"Last year, we took a group of bakery apprentices to the Houses of Parliament and, on another occasion, we met with Prince Charles, who thought what we were doing was fantastic."
She added: "When we ask potential apprentices how they heard about us, they say, ’From other guys down the road’. We visit schools and colleges and are really proud of what we do. The problem is that careers officers are not aware enough of the careers that can be had through bakery. They don’t think bakery is ’sexy’, but I do," she exclaimed.
Sara Autton, now a director of Fermex, inspired students and delegates with her tale of how she loved baking as a child, especially making and decorating cakes.
Then, illustrating the opportunities available, she traced her career path through top patisseries in London, before going on to study at National Bakery School (NBS). She said: "While there, I discovered I loved raw material sciences."
Autton went on to become one of the NBS’ top students. Scholarships, from the Worshipful Co of Bakers and others, enabled her to buy all her books. After a spell at Sainsbury’s she applied for a job in a test bakery, "because I was still fascinated by reactions to do with ingredients such as salt, fat, eggs and sugars".
She then went on to study for a two-year honours degree at NBS and attained a first. Next, she went to Marks & Spencer and finally Fermex, owned by Lesaffre, where she is a director and hands-on technologist. She said: "My fascinating job involves helping firms with everything from starter cultures and special yeasts to dried levains, improvers and seeds. There are so many different jobs in bakery." At the end of her inspiring talk, students gathered round and plied her with questions.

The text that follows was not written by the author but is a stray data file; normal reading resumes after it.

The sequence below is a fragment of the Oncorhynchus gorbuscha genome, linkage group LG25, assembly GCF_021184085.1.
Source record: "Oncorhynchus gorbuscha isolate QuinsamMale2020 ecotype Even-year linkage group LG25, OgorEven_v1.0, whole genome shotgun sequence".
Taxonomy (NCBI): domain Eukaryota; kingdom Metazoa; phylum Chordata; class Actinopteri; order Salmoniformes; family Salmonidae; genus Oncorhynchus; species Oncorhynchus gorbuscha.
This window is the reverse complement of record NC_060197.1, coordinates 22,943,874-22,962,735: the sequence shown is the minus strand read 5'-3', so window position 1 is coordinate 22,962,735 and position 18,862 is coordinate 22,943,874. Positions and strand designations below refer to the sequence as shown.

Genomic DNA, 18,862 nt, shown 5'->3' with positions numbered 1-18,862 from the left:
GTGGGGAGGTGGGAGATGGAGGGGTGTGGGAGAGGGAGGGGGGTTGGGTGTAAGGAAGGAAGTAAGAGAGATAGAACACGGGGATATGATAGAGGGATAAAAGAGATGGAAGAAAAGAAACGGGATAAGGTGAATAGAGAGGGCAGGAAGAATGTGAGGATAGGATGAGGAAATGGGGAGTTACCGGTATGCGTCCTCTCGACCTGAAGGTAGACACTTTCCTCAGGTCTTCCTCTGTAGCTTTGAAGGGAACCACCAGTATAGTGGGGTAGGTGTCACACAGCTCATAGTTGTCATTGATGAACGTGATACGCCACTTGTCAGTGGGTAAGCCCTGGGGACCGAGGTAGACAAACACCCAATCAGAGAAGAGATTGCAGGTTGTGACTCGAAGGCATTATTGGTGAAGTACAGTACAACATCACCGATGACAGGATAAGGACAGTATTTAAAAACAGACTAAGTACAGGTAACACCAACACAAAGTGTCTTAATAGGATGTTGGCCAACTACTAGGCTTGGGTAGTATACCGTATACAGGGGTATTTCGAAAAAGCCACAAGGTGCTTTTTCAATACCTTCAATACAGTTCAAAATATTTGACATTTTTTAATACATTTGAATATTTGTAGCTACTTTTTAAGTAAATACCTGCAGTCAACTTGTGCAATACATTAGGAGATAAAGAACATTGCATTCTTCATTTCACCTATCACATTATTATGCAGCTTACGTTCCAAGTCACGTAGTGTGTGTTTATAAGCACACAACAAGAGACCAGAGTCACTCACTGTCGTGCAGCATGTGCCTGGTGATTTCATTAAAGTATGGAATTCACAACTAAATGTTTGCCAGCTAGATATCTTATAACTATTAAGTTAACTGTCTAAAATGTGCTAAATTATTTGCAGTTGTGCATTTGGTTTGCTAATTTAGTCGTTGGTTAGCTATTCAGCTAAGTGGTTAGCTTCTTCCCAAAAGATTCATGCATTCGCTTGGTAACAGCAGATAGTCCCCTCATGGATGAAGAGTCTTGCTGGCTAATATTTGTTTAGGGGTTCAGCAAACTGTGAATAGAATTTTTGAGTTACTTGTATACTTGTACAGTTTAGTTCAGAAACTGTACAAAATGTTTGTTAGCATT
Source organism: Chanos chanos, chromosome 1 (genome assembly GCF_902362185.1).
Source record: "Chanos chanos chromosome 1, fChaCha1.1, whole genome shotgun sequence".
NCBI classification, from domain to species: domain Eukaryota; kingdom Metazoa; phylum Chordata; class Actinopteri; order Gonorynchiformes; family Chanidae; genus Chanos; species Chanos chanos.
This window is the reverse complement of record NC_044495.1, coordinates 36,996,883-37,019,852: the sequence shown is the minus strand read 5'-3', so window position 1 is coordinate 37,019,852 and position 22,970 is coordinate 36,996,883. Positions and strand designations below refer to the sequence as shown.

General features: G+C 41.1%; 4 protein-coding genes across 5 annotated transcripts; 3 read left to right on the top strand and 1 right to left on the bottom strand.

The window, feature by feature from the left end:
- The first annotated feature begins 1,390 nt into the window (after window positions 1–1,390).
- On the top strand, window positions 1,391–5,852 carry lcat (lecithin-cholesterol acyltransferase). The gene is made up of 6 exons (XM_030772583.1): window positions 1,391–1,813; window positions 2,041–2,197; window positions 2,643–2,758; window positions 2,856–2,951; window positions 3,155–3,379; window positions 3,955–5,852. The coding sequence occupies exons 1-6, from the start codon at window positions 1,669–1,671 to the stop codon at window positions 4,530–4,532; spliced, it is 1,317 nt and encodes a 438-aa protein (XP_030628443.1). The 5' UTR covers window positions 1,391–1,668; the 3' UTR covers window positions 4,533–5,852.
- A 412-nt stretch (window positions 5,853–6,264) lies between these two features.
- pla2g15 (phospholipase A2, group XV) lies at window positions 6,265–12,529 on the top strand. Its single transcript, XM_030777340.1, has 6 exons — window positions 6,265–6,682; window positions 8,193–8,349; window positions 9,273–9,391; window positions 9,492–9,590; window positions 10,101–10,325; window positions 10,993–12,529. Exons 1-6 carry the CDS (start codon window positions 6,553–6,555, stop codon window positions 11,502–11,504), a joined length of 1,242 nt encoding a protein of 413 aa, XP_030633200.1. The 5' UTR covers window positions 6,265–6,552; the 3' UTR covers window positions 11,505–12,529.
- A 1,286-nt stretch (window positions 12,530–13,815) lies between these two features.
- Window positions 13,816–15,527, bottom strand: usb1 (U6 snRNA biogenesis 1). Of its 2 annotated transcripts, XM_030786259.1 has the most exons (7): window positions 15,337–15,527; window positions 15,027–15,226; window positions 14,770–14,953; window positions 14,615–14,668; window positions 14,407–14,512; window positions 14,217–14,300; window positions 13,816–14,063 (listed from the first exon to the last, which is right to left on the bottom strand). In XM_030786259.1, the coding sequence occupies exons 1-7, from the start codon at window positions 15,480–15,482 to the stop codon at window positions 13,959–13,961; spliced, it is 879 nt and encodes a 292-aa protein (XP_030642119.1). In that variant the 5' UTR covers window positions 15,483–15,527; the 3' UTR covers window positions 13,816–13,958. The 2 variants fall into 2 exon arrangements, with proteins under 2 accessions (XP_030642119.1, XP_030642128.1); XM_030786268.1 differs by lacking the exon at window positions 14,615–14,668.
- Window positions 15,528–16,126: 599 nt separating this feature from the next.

Throughout the day, delegates were served with delicious baked goods and an excellent buffet lunch, all prepared by students and their tutors. Sessional chairmen David Tomlinson, formerly of Warburtons, and Mike Holling of Birds of Derby fielded comments and questions after each session.
But the BSB spring conference was a day when we learned about bakers of the future and they learned about enjoyable careers ahead.
"Tameside will transform lives by offering first-class education and training in order to improve employability and prosperity"
Read out by Lorna Jones, Tameside bakery tutor
Traditional breadmaking whole range
Craft, continental, plant (high-speed mixing), sponges, sourdoughs, premixes, cake decorating and flour confectionery, patisserie, pastry from scratch (lessons include theory), management and leadership skills.
Every learner is encouraged to: join the student and trainee organisation ABST, to enter competitions, visit bakeries, give demonstrations in high schools and fund-raise.
BSB delegates’ comments to chairmen
l "There’s not enough funding coming through for bakery training."
l "Craft bakers need to start using the word ’artisan’ more. It is a marketing tool. You can command a higher price."
l "Why is much of the baking industry accepting Food Standards Agency regulations on salt levels when it produces an inferior product?"
l "We must continue to work with the Department of Health on lowering salt levels. Your palate adapts."
l "We should sell the nutritional properties of bread more, not just allow the focus on salt."
l "There should be more focus on what people put on bread or in sandwiches. Stop blaming bread."
l "If you want people to choose their craft bakery over a supermarket, the experience must be very good. They must want to come back for more."
l "Craft products need to be really fresh and good, and staff well-trained."
l "Automation in a craft bakery is good, but you still need hand skills."
l "The younger generation must be prepared to relocate to learn their trade. I went to Cardiff, France and Switzerland to learn mine."
l "Good baking skills helped me travel around the world. Every country needs them."
l "You have to learn bakery skills from scratch to diagnose faults."
Remember that the ABST student conference takes place at Alton Towers, June 10-12. All bakery students and trainees are invited to attend and enter competitions. Bakers are especially requested to send trainees. For details contact email@example.com